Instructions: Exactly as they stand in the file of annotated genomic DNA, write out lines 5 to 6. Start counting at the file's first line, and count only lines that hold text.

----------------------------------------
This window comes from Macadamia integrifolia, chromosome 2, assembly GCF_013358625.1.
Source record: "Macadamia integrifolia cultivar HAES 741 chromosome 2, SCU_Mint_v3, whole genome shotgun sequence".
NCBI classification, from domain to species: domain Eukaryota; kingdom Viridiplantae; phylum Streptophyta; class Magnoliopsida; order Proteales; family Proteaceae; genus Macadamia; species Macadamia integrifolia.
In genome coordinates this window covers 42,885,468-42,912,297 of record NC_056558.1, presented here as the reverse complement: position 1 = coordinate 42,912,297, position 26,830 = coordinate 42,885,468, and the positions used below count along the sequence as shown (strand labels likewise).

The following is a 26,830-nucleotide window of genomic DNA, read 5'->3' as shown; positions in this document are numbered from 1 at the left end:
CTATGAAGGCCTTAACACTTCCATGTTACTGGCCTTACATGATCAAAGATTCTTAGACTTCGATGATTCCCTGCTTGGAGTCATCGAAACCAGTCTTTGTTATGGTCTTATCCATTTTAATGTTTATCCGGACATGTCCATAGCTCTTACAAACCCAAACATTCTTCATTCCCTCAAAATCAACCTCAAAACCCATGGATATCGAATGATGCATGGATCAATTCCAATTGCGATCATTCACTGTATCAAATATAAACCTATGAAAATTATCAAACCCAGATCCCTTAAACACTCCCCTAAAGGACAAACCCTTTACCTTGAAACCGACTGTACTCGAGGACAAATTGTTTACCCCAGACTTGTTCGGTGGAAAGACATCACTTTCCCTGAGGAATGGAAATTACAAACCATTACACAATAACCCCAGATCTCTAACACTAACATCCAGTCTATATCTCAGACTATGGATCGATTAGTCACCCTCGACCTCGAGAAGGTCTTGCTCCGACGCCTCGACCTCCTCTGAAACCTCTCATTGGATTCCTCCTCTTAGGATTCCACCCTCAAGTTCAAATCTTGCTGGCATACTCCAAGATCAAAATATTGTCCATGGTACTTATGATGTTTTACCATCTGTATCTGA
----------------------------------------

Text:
The following is a 26,830-nucleotide window of genomic DNA, read 5'->3' as shown; positions in this document are numbered from 1 at the left end:
CTATGAAGGCCTTAACACTTCCATGTTACTGGCCTTACATGATCAAAGATTCTTAGACTTCGATGATTCCCTGCTTGGAGTCATCGAAACCAGTCTTTGTTATGGTCTTATCCATTTTAATGTTTATCCGGACATGTCCATAGCTCTTACAAACCCAAACATTCTTCATTCCCTCAAAATCAACCTCAAAACCCATGGATATCGAATGATGCATGGATCAATTCCAATTGCGATCATTCACTGTATCAAATATAAACCTATGAAAATTATCAAACCCAGATCCCTTAAACACTCCCCTAAAGGACAAACCCTTTACCTTGAAACCGACTGTACTCGAGGACAAATTGTTTACCCCAGACTTGTTCGGTGGAAAGACATCACTTTCCCTGAGGAATGGAAATTACAAACCATTACACAATAACCCCAGATCTCTAACACTAACATCCAGTCTATATCTCAGACTATGGATCGATTAGTCACCCTCGACCTCGAGAAGGTCTTGCTCCGACGCCTCGACCTCCTCTGAAACCTCTCATTGGATTCCTCCTCTTAGGATTCCACCCTCAAGTTCAAATCTTGCTGGCATACTCCAAGATCAAAATATTGTCCATGGTACTTATGATGTTTTACCATCTGTATCTGA